With its temperate climate, many of Prince Rupert’s trails remain open year round, providing residents with numerous opportunities to get outside and enjoy anything from a casual stroll to a challenging hike with options for every ability level in between.
Distance: 7.7 km
Difficulty Level: Moderate to Moderately Difficult
Located just outside of Prince Rupert along Highway 16, Tall Trees Trail a somewhat challenging hike through lush rainforests. It is best used from May through October and offers opportunities to see wildlife and amazing view from the top.
Distance: 1.6 kms
Difficulty Level: Moderate
McClymont Park Trail is a great choice if you’re looking for a moderate hike with a substantial reward. This 1.6 km, well-maintained route winds along Hays Creek, through old-growth forests, past Indigenous totems, then climbs to an incredible view over Cow Bay.
Distance: 10 kms
Difficulty Level: Difficult
The Kiwanis Trail on Mt. Hays is definitely a workout, but well worth it. If you’re on foot, stay to the right, as the trail to the left is for mountain biking. The path climbs up through dense forests to subalpine meadows, across an old boardwalk to a beautiful summit featuring panoramic views across to Haida Gwaii.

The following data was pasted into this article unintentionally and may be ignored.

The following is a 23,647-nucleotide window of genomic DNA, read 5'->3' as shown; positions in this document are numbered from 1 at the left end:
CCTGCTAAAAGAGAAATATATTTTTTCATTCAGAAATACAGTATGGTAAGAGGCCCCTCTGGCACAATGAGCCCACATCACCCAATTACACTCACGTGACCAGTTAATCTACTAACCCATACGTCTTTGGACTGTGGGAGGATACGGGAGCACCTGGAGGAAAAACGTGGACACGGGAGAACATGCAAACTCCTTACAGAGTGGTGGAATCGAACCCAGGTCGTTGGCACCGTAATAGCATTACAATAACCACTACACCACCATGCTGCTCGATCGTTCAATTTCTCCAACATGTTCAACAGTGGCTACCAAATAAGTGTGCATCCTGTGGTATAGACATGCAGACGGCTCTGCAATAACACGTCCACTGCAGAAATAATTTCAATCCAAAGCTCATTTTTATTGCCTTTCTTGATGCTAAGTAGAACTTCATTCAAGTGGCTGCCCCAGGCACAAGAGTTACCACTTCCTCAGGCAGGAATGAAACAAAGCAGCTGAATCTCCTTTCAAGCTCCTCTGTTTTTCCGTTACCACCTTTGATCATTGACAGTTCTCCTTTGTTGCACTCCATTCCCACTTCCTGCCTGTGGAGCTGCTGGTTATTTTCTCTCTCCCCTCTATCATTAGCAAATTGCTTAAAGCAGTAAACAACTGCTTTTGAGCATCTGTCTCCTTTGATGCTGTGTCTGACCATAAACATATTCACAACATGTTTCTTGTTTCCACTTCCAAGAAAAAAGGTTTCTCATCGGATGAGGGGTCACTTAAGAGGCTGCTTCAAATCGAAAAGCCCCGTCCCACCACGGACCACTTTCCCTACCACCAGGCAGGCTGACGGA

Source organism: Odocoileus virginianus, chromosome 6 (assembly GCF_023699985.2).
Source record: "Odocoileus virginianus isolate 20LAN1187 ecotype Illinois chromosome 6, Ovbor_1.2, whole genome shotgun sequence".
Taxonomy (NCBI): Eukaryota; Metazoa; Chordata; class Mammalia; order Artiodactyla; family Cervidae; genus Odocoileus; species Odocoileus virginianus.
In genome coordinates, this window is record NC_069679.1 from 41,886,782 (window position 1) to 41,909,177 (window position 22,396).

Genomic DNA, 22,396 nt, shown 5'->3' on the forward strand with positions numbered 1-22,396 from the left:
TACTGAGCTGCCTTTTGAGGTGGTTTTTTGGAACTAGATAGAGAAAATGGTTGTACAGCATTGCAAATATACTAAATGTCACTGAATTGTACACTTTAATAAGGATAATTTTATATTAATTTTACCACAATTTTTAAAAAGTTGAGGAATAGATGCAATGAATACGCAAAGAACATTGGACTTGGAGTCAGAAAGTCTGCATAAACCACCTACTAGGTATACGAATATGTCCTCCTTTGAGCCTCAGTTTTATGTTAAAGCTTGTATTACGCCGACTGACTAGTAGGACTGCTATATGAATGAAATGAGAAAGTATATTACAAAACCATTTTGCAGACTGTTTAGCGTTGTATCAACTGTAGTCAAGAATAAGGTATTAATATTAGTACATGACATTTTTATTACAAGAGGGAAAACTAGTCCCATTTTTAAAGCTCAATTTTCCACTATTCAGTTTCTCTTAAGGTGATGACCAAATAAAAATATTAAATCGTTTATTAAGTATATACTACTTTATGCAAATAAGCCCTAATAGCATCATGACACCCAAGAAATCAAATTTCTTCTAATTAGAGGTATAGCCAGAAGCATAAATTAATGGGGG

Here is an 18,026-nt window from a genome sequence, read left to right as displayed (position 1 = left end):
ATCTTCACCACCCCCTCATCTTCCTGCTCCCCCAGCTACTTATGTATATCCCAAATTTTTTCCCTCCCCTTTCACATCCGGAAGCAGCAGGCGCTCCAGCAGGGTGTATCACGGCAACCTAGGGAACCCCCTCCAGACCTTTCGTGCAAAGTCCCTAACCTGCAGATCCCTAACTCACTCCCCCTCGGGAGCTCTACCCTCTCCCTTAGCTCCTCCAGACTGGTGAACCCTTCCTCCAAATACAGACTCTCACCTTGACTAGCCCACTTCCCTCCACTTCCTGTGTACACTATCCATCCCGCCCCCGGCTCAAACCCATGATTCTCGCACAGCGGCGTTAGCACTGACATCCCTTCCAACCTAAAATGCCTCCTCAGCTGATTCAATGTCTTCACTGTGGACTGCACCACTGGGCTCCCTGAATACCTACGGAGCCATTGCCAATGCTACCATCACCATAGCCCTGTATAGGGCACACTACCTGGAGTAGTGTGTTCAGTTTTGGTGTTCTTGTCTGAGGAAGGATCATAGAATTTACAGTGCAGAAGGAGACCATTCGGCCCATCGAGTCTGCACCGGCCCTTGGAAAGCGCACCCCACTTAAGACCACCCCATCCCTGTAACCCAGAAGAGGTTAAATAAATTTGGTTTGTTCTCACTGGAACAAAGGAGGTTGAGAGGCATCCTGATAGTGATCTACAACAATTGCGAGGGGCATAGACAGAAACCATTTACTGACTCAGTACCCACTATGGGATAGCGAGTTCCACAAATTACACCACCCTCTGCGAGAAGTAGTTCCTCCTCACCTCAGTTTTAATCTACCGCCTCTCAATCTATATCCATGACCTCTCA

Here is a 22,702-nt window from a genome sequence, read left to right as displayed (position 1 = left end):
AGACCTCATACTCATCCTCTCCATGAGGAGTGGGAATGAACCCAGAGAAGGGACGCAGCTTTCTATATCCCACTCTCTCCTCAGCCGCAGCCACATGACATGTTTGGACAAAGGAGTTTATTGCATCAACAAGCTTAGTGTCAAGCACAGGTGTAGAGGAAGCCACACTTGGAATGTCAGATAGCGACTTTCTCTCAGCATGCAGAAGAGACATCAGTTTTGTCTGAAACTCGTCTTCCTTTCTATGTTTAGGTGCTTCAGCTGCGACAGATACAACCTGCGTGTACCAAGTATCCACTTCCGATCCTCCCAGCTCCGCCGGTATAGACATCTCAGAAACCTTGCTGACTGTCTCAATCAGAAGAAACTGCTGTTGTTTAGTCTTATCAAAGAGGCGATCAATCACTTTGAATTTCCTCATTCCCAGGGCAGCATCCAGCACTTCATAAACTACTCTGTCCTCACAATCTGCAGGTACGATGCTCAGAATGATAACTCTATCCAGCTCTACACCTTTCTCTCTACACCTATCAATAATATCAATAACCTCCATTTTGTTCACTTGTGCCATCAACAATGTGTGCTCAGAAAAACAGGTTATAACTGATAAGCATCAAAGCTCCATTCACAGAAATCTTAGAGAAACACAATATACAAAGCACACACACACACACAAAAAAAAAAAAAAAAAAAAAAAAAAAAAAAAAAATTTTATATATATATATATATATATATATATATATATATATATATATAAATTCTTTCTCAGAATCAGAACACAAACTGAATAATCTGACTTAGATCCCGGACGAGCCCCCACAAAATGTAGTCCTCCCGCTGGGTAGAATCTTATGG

Distance: 5.4 kms
Difficulty Level: Easy
Only 10 minutes from Prince Rupert, the Butze Rapids Interpretive Trail a popular choice among residents of all ages. It’s an easy and very scenic loop to a beautiful waterway that puts on a natural reversing tidal rapids show at high and low tide. Pack your swimsuit for an extremely “refreshing” dip at the end.
Distance: 1.2 kms
Difficulty Level: Easy
The Rushbrook Trail is a beautiful, groomed path along the water between Cow Bay and Seal Cove. Right in town, it’s easily accessible, making it a favourite for the many dog owners living in Prince Rupert.
Distance : 1.8 miles
Difficulty Level : EasyChoose a path and choose your next adventure.
Located on the west side of Prince Rupert, the Moresby Trail features a small creek and marshy pond with trails running along each side and paths connecting to neighbouring residential streets. A section of the trail passes three WW2 naval bunker fuel tanks, which have been all but hidden by overgrowth.